Nevada: A Possible Split Ticket State

nevada

Carter Fox is a junior honors student majoring in history and political science with a minor in legal studies. He is from Tulsa, Oklahoma but is a full-fledged Razorback.  Carter is actively involved in Greek Life as well as C3. After graduating, Carter hopes to attend law school.

Going into the 2016 Presidential election, Nevada was assumed to be a strong candidate for a battleground state for several reasons. Chief among them: Obama’s margin of victory decreased substantially in 2012, changing demographics of the population, and a hotly contested senate race for Harry Reid’s seat. However, with recent polling, it seems more likely that the true battle will be over the Senate seat and not the votes of the Electoral College.

Perhaps the greatest reason for Trump’s failure to make significant headway into Nevada is the large influx of Hispanic and Latino voters in Nevada. According to the United States Census Bureau, 28% of Nevada’s population identified as Hispanic or Latino in 2015. This was a 2 percentage point increase from 2010. At the same time, individuals who identified as white decreased from 54.1% to 50.7%. Because of these demographic changes, Trump may struggle to win the state due to his immigration policies and how they would impact the Hispanic community in the United States.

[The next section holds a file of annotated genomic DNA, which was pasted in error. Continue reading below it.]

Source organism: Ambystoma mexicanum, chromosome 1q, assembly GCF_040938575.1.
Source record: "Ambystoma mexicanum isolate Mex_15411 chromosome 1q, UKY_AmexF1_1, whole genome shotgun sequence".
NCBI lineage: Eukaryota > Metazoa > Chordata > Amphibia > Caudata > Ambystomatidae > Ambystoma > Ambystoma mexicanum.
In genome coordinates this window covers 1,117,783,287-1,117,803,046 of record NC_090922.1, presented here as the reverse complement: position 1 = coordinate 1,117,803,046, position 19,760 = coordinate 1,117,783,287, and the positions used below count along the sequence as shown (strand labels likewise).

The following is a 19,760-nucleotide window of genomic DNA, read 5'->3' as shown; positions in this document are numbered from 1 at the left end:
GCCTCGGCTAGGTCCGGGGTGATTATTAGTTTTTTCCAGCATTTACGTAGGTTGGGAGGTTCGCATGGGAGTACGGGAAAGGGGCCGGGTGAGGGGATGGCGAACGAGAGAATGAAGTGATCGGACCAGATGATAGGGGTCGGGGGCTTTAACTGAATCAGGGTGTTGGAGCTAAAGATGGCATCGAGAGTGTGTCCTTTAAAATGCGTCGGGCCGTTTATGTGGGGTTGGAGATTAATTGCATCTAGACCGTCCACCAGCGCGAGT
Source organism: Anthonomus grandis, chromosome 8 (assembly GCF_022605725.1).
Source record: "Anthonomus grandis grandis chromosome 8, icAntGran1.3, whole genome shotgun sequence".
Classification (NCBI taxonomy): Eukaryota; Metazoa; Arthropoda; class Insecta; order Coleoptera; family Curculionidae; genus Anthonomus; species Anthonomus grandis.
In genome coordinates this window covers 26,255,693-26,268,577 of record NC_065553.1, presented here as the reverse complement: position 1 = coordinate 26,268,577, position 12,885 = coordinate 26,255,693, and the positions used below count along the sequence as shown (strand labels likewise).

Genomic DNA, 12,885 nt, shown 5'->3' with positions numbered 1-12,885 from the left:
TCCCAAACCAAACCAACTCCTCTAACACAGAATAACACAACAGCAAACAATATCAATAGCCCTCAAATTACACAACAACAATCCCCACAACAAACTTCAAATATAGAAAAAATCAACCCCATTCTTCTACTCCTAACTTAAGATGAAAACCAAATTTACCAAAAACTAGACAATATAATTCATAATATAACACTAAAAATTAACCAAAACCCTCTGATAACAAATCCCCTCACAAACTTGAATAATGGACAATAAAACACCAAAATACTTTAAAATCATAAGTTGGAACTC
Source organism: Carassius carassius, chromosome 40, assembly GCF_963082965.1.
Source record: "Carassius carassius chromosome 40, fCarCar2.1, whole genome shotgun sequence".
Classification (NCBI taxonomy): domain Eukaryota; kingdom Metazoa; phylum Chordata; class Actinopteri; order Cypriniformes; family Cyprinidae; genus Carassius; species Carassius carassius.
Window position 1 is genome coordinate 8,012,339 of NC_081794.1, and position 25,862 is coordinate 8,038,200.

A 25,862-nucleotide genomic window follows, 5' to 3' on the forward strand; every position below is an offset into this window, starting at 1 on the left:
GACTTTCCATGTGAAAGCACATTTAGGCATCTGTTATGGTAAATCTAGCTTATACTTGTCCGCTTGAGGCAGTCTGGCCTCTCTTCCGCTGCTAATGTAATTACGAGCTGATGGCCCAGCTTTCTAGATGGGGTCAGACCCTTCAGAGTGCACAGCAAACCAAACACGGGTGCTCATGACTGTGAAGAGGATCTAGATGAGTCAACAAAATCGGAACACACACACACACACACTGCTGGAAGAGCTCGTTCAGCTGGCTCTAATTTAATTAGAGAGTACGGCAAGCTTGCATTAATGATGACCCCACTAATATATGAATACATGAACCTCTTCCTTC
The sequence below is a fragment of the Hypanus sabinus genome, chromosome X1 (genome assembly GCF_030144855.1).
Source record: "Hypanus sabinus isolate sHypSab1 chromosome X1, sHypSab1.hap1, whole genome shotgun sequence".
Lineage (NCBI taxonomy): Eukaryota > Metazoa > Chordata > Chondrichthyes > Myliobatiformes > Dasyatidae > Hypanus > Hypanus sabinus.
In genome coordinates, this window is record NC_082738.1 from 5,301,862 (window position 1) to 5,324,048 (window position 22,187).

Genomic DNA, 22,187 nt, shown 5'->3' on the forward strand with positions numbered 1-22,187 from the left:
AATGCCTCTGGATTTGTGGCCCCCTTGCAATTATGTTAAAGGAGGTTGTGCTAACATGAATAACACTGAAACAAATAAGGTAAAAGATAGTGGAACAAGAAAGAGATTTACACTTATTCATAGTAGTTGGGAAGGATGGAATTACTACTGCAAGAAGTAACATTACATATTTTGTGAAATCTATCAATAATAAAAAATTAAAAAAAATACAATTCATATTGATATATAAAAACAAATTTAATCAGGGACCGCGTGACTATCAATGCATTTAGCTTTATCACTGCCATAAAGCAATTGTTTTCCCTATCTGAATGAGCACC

In the newest polls released from the state, Public Policy Polling and Public Opinion Strategies, Clinton holds significant leads over Trump. Interestingly, the two polls taken over the same time offer conflicting viewpoints on the Nevada senate race. Public Policy Polling took a strong stance that Dr. Joe Heck’s recent disavowal of Trump is seriously damaging his credibility with voters, while Public Opinion Strategies states that there is no evidence that the disavowal is hurting him.

Prediction: Overall, I think that Clinton will solidly carry Nevada in November, but I also believe that Dr. Joe Heck will be able to hold off Catherine Cortez-Masto and steal a seat for the GOP in the U.S. Senate, which could have a significant impact on whether or not the Democrats take retake majority control of the Senate this election cycle.

 

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